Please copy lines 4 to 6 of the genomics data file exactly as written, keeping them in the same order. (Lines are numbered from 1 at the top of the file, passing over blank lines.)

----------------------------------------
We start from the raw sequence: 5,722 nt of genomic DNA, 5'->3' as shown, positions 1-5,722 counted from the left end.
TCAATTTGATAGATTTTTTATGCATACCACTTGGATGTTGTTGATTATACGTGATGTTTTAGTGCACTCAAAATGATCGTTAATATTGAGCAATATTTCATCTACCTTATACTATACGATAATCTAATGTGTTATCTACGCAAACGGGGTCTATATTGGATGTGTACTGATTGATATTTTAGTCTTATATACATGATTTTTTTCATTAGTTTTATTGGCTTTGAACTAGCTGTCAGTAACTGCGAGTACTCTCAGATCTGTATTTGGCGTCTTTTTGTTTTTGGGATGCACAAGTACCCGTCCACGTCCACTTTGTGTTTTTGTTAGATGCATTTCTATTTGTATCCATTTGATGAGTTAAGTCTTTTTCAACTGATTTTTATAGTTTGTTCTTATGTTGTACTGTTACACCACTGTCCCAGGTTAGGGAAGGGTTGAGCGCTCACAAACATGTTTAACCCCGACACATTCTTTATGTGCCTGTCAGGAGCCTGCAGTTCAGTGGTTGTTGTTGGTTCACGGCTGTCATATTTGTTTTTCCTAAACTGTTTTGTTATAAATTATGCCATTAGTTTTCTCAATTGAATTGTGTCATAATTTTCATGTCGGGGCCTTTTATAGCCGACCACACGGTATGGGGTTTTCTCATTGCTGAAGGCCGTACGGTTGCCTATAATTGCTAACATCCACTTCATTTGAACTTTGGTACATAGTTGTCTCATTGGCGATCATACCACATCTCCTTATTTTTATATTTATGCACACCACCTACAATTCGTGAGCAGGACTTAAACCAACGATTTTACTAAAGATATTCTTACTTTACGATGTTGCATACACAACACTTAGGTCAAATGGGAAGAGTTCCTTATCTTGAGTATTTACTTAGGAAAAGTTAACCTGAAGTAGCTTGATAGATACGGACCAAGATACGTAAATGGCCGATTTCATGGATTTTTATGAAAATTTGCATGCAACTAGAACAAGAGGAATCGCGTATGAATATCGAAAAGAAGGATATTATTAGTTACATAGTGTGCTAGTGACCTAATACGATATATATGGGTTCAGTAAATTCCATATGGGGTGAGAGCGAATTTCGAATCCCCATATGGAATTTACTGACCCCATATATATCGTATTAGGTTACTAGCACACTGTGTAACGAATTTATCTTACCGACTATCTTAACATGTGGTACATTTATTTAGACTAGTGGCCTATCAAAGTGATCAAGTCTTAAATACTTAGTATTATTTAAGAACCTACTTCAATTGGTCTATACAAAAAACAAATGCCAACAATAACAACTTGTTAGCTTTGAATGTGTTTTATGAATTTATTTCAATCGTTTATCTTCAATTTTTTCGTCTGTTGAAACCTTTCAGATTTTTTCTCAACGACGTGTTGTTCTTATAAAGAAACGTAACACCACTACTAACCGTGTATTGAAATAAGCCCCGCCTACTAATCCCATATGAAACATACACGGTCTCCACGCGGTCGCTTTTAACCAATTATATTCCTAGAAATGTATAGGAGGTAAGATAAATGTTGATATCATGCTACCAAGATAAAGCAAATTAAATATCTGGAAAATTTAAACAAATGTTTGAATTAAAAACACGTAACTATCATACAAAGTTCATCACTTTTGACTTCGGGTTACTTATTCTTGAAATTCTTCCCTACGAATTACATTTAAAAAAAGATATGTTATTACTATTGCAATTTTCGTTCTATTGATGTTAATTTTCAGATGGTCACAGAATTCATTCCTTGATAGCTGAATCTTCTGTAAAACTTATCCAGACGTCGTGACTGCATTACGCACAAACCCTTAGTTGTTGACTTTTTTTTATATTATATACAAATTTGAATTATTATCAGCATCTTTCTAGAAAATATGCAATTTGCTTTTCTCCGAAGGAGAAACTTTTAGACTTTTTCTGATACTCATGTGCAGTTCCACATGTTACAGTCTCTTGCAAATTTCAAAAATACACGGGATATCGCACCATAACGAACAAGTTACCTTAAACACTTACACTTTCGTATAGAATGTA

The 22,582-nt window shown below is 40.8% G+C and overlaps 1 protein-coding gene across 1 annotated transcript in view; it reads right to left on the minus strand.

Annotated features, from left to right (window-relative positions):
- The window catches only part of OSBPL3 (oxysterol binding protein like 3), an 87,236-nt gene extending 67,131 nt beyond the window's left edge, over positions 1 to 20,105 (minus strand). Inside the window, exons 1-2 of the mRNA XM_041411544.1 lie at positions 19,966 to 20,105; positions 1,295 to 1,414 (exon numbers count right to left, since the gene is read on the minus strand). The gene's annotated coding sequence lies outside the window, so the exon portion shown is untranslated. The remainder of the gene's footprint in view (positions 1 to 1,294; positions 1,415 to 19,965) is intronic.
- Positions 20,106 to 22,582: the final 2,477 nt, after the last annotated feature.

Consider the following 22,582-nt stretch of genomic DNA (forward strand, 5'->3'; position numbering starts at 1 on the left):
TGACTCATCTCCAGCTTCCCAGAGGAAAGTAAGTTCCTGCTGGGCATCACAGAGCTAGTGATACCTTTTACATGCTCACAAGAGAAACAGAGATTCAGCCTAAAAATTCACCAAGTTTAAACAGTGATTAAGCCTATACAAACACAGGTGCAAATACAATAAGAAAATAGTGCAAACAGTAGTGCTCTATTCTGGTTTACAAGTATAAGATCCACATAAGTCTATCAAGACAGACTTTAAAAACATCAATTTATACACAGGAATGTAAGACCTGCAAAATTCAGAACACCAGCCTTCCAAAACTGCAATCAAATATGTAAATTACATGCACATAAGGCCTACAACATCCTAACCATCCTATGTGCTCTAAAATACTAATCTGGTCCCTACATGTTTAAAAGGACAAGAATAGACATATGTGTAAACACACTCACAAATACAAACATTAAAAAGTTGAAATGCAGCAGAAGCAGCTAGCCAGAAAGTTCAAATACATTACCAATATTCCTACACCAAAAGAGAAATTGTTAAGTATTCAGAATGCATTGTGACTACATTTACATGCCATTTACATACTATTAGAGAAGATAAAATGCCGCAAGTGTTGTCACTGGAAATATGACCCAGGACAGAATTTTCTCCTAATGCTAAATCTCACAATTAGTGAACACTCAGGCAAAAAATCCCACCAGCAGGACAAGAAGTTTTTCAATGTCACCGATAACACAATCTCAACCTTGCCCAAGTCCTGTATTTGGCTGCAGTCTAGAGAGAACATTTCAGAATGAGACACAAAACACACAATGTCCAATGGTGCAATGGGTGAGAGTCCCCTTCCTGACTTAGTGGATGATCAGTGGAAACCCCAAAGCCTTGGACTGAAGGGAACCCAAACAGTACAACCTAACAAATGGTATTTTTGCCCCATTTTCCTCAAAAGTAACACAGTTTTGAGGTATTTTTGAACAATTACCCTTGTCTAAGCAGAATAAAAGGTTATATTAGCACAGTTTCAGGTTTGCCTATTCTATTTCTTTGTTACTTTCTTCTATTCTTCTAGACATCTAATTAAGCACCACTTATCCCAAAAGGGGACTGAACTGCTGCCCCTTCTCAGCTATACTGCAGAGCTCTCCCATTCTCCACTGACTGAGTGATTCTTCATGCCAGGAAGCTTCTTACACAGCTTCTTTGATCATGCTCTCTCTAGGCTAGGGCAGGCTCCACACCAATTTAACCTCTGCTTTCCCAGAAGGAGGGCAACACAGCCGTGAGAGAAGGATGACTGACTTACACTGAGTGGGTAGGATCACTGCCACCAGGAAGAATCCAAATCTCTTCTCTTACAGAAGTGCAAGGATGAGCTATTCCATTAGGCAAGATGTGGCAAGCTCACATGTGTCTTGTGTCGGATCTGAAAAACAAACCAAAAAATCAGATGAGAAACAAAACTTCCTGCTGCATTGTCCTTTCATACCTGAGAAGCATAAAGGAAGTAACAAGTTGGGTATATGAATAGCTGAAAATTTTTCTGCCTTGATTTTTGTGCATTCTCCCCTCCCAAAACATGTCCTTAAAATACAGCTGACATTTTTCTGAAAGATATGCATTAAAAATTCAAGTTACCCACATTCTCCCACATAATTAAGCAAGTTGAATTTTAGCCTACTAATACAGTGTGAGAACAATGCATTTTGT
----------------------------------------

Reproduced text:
Annotated features, from left to right (window-relative positions):
- The window catches only part of OSBPL3 (oxysterol binding protein like 3), an 87,236-nt gene extending 67,131 nt beyond the window's left edge, over positions 1 to 20,105 (minus strand). Inside the window, exons 1-2 of the mRNA XM_041411544.1 lie at positions 19,966 to 20,105; positions 1,295 to 1,414 (exon numbers count right to left, since the gene is read on the minus strand). The gene's annotated coding sequence lies outside the window, so the exon portion shown is untranslated. The remainder of the gene's footprint in view (positions 1 to 1,294; positions 1,415 to 19,965) is intronic.
- Positions 20,106 to 22,582: the final 2,477 nt, after the last annotated feature.